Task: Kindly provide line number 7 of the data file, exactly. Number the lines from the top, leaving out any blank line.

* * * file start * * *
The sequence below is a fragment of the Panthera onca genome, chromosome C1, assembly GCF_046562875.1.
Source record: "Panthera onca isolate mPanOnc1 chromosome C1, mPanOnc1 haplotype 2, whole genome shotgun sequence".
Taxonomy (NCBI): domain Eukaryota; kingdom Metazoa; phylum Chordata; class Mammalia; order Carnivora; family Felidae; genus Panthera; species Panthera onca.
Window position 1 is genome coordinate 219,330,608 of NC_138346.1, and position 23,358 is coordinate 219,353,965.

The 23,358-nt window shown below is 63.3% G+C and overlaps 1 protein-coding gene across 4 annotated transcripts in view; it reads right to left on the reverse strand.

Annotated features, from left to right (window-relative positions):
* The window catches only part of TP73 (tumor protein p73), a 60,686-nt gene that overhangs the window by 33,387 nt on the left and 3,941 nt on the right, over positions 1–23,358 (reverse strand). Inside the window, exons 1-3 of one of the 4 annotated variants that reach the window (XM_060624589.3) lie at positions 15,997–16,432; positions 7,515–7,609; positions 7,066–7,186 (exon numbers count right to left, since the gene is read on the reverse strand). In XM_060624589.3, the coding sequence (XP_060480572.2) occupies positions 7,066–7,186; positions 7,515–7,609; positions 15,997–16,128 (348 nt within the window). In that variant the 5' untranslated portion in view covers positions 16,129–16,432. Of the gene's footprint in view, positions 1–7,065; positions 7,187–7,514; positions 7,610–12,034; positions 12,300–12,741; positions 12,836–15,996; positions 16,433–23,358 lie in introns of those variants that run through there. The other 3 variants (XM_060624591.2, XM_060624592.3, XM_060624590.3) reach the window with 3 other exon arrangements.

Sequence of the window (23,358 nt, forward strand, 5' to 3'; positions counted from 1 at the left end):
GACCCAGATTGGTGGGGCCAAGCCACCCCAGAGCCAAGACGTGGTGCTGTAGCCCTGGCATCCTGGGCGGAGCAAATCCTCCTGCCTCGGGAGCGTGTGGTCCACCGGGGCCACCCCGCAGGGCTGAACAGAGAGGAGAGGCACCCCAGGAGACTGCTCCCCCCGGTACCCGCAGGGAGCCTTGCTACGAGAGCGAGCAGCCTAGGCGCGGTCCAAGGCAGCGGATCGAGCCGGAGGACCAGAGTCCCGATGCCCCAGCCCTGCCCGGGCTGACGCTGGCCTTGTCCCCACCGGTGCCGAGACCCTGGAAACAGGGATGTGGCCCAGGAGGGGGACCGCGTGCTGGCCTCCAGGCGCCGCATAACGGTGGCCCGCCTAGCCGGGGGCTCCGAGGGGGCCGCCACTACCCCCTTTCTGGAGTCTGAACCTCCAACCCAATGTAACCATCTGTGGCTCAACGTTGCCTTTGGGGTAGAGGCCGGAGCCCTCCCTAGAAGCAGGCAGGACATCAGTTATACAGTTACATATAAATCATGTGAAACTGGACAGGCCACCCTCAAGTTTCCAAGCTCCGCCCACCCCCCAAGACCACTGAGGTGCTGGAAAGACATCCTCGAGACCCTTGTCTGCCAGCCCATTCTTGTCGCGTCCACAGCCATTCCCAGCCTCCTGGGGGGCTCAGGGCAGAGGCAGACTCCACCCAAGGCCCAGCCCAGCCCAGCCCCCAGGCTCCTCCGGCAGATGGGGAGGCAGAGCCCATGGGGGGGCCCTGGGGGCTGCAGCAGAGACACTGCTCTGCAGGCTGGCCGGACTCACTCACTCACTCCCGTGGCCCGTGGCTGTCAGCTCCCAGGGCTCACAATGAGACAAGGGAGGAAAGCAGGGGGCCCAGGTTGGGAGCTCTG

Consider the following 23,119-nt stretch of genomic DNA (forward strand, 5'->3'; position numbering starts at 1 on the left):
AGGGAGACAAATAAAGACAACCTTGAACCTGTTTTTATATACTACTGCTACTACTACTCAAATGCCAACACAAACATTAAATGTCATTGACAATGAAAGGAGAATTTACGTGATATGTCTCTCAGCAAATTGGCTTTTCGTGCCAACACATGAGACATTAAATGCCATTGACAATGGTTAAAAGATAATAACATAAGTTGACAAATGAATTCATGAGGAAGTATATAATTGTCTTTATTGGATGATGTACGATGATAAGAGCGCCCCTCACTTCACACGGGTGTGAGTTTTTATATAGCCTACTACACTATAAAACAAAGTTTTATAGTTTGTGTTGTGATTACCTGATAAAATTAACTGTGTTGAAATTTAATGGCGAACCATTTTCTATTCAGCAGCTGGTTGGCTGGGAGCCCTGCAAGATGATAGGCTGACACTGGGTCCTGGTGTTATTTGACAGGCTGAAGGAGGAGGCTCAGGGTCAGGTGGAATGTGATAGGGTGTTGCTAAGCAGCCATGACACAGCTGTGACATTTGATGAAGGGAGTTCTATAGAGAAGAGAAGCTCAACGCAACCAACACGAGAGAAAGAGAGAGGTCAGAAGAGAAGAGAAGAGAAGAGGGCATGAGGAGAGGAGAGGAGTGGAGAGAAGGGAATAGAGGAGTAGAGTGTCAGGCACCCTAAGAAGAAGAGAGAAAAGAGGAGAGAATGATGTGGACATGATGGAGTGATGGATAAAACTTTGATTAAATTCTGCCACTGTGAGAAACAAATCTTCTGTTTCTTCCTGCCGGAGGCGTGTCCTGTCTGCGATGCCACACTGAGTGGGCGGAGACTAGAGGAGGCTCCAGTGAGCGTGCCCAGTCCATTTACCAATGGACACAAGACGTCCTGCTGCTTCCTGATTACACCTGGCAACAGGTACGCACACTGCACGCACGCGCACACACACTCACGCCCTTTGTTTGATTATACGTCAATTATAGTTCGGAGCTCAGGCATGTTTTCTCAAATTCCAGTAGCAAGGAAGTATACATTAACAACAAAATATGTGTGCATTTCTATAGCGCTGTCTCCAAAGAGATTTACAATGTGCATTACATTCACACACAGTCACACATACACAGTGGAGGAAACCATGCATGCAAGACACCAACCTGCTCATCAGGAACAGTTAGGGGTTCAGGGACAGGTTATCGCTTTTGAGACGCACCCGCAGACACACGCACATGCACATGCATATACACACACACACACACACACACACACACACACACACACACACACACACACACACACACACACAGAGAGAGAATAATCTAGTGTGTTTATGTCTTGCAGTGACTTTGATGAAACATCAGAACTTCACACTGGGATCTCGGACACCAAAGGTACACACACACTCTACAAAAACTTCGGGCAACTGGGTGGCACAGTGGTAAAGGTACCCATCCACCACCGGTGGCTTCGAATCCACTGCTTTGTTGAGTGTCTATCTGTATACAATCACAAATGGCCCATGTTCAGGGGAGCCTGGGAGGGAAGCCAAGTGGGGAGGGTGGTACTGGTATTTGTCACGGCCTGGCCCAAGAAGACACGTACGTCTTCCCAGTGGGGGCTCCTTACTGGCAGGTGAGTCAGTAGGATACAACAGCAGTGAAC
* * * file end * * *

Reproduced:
* The window catches only part of TP73 (tumor protein p73), a 60,686-nt gene that overhangs the window by 33,387 nt on the left and 3,941 nt on the right, over positions 1–23,358 (reverse strand). Inside the window, exons 1-3 of one of the 4 annotated variants that reach the window (XM_060624589.3) lie at positions 15,997–16,432; positions 7,515–7,609; positions 7,066–7,186 (exon numbers count right to left, since the gene is read on the reverse strand). In XM_060624589.3, the coding sequence (XP_060480572.2) occupies positions 7,066–7,186; positions 7,515–7,609; positions 15,997–16,128 (348 nt within the window). In that variant the 5' untranslated portion in view covers positions 16,129–16,432. Of the gene's footprint in view, positions 1–7,065; positions 7,187–7,514; positions 7,610–12,034; positions 12,300–12,741; positions 12,836–15,996; positions 16,433–23,358 lie in introns of those variants that run through there. The other 3 variants (XM_060624591.2, XM_060624592.3, XM_060624590.3) reach the window with 3 other exon arrangements.